Haymarket Rabbits

Public Art in Iowa

The State of Iowa has a rich art culture that includes many wonderful works of public art. These artworks may be commissioned by the state, by private organizations, or even by generous individuals, and can be found at airports, in hospitals, schools and universities, and even alongside highways! The Daily Palette is happy to feature these works created for the enrichment of our communities and the delight of our visitors.

Haymarket Rabbits, Silicon bronze, Sculpture 1: 92" x 72" x 22"; Sculpture 2: 92" x 70" x 21"; Sculpture 3: 92" x 70" x 21", 2007

Originally from Detroit, Michigan, Debbie Masuoka earned her BFA from Wayne State University and an MFA from Cranbrook Academy of Art. Masuoka is most recognized for her large-scale "Rabbit Head" sculptures, which are painted in stone-like colors such as cobalt blue, green, rust, burnt orange and yellow. These sculptures can weigh as much as 1200 pounds and are over seven feet in height.

These deceptively simple rabbit heads were commissioned by the Iowa West Foundation as part of the Council Bluffs Public Art Master Plan, and are set in median flower beds located on Main Street and Pearl Street in the historic Haymarket District of downtown Council Bluffs, IA.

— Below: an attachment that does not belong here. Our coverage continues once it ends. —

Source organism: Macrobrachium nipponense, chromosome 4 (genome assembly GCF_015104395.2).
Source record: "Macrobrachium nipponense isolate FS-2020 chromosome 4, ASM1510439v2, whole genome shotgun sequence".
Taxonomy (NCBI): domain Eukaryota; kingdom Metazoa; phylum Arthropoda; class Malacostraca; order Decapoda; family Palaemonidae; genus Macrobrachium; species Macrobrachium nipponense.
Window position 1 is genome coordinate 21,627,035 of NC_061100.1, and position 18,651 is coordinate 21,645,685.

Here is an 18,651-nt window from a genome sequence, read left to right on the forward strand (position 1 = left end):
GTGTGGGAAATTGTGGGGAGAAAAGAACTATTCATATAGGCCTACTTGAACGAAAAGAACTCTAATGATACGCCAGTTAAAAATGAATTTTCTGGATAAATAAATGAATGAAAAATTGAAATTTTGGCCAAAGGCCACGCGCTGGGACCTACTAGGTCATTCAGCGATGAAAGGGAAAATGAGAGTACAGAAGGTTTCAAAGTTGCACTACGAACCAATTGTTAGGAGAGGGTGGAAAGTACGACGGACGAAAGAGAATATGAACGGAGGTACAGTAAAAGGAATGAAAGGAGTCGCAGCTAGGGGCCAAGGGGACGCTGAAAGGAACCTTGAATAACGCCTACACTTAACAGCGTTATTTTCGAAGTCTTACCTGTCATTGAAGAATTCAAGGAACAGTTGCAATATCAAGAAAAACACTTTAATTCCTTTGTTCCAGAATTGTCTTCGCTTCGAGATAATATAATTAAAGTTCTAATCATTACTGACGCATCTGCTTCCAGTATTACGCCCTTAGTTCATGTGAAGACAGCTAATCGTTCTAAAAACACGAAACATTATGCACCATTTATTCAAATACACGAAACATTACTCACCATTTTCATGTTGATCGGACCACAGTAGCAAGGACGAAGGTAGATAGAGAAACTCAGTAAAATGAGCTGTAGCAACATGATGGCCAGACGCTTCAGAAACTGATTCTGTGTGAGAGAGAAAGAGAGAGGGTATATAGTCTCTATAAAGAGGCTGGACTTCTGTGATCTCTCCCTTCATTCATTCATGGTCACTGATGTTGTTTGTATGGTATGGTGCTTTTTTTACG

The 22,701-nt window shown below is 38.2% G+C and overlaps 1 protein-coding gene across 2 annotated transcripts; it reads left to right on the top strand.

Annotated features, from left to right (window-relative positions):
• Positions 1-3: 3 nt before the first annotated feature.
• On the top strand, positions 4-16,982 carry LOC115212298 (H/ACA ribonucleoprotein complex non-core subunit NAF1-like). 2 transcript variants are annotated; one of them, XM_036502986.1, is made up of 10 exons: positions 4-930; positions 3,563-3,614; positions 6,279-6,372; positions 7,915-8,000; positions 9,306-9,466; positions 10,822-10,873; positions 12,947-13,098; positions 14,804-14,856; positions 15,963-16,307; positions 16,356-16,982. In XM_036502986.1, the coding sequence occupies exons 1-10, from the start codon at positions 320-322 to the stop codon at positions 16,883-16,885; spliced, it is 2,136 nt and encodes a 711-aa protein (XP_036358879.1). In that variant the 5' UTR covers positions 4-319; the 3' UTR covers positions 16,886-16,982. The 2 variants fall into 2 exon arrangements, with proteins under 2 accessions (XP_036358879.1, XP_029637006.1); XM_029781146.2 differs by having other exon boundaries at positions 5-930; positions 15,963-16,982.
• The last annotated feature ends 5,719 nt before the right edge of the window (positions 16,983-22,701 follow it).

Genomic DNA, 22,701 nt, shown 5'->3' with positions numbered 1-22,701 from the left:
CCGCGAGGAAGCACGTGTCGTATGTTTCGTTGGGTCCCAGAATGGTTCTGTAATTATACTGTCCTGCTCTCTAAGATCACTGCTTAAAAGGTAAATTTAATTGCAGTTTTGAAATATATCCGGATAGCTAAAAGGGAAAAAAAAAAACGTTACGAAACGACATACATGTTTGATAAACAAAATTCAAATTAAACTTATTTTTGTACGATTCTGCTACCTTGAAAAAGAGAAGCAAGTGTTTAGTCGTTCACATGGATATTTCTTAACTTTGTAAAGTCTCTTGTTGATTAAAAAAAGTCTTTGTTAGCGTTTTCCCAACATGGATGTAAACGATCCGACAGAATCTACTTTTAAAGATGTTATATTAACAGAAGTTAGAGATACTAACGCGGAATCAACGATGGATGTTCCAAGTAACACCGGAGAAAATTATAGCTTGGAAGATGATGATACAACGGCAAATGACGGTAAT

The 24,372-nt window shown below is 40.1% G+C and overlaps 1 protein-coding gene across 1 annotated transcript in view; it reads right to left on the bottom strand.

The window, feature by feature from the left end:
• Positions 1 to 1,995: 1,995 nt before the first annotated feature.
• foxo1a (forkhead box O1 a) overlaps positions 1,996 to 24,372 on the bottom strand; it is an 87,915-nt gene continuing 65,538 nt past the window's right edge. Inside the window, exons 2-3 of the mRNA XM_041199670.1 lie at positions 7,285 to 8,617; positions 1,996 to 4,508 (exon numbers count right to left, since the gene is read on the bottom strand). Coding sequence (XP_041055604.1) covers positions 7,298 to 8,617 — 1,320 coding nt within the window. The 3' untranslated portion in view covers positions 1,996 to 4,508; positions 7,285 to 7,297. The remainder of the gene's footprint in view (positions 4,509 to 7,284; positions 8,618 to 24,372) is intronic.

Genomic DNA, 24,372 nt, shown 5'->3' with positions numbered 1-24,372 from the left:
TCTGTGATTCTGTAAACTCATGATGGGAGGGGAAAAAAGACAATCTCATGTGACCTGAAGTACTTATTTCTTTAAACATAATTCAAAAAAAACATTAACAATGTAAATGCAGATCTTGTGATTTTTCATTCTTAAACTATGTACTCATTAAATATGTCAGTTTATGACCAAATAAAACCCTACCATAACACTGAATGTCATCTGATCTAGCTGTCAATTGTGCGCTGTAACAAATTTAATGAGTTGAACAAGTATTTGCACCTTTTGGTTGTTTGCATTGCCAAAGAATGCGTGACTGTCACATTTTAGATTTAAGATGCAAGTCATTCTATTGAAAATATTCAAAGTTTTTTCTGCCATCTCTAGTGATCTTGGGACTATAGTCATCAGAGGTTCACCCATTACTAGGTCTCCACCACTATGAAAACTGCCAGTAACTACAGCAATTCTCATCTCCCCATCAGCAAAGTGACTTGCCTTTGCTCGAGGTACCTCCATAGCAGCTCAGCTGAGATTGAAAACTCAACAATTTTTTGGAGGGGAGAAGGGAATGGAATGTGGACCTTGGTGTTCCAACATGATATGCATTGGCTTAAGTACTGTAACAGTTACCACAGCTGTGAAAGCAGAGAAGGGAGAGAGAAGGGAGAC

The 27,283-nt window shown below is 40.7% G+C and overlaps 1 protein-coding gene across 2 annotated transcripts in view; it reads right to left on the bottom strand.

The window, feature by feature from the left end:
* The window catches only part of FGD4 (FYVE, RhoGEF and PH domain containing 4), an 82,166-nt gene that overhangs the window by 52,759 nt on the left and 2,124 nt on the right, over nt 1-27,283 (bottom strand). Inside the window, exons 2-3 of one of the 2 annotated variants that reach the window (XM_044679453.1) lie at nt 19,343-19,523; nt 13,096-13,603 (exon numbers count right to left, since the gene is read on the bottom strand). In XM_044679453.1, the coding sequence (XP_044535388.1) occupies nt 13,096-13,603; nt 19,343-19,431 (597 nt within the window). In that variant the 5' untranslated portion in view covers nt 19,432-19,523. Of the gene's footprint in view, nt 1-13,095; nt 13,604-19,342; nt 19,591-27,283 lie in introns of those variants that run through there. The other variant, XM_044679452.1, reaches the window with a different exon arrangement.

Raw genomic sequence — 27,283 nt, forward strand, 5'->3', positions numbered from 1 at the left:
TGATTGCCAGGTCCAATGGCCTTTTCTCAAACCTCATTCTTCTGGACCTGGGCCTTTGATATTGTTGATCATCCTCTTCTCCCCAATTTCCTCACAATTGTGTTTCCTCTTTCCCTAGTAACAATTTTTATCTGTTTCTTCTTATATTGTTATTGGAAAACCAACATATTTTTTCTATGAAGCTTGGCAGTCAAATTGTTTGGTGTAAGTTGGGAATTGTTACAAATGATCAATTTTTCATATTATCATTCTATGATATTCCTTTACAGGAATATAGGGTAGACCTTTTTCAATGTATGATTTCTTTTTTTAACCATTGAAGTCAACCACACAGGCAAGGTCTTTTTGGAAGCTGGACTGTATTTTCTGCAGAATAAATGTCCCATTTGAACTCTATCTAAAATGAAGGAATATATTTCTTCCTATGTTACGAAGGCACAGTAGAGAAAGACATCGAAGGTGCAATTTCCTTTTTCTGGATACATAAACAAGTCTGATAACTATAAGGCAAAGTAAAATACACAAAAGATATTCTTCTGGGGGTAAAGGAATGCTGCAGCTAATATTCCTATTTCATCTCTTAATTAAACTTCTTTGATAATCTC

The artist explains:

     I have used the rabbit image or more specifically the rabbit head to explore complex human emotions. By simplifying the rabbit image to just its head, I am able to explore the maximum amount of meanings within a minimum amount of information given to the viewer. The head alone merely suggests to the viewer that there is something more than what is visible.
     The large scale of each sculpture creates an ironic twist, by taking a typical prey animal (rabbit) and transforming it into the predator. The rabbit then becomes the intimidator, which opens up the opportunity to explore preconceived ideas of what certain images represent.
     Once explored, the sculptures embrace deeper issues such as vulnerability, security, intimidation and protection.

Deborah Masuoka Website

This page was first displayed
on November 15, 2016

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